US study: Climate change goosed odds of freaky warm February
WASHINGTON - Climate scientists say a freakishly warm February broke more than 11,700 local daily records for warmth in the United States. But it didn't quite beat 1954 for the nation's warmest February on record.
The National Oceanic and Atmospheric Administration on Wednesday reports that the average temperature last month was 41.2 degrees. That's 7.3 degrees warmer than normal but three-tenths a degree behind the record.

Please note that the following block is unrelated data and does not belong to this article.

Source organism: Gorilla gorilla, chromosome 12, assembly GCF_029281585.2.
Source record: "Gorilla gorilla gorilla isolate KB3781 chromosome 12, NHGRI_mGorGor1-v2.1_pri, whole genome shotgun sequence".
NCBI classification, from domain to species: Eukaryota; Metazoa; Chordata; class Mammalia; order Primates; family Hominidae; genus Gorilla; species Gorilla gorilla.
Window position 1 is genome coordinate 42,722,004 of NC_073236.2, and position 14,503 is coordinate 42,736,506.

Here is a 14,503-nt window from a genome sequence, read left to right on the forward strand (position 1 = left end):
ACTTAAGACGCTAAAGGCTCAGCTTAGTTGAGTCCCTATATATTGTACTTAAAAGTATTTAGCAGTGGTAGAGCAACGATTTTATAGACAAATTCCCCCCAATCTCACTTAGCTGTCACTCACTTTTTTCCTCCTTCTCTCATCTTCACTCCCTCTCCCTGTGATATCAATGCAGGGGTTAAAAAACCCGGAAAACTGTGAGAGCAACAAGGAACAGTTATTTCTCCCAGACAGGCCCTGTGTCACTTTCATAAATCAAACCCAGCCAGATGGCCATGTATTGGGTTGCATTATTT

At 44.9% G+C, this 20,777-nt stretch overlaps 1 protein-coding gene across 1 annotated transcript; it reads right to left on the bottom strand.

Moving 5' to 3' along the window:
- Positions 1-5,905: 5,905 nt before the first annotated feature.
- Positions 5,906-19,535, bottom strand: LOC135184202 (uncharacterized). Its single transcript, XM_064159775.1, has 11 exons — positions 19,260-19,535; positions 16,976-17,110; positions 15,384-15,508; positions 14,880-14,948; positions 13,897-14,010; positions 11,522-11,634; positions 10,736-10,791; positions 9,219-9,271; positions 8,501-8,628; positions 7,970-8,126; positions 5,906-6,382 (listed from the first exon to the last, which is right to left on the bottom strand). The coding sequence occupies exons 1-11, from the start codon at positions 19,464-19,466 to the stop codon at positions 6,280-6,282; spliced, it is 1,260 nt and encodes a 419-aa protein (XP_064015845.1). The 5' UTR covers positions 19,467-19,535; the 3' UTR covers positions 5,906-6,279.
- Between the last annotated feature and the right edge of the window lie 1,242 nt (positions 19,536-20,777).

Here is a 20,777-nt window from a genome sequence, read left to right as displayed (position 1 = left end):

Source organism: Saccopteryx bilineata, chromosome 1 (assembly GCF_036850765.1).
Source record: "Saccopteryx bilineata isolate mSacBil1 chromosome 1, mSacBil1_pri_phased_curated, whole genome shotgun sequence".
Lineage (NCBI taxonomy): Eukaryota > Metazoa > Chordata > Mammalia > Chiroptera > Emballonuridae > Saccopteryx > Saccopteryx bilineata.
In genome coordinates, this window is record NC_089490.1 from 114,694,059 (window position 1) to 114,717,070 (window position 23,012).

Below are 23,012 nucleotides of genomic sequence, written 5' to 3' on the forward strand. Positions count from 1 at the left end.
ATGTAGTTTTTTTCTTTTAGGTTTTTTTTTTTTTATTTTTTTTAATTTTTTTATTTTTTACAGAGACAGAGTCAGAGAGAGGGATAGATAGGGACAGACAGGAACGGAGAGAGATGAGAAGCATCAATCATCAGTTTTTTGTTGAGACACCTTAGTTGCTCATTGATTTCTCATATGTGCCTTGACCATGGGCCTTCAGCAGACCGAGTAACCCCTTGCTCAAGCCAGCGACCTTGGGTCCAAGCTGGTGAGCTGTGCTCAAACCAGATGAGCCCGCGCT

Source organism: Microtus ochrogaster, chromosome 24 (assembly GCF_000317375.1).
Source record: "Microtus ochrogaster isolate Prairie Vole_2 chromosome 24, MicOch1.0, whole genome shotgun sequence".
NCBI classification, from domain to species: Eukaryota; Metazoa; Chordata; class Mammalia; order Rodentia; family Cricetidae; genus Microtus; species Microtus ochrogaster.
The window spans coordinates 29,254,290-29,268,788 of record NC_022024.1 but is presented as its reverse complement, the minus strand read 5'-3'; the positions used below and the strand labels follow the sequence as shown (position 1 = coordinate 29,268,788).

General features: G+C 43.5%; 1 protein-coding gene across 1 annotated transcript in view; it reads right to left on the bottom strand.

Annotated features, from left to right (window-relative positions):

NOAA climate scientist Jake Crouch says it was record warm for most of the United States east of the Rockies, but a cool Pacific Northwest kept the national record from falling. Chicago had no snow. Oklahoma hit 99 degrees.
WBRZ Meteorologist Josh Eachus broke down the differnent factors that caused the Southeastern U.S. to have one of its warmest winters on record.
An international science team's computer analysis of causes of extreme weather calculates that man-made global warming tripled the likelihood for the nation's unusually warm February.
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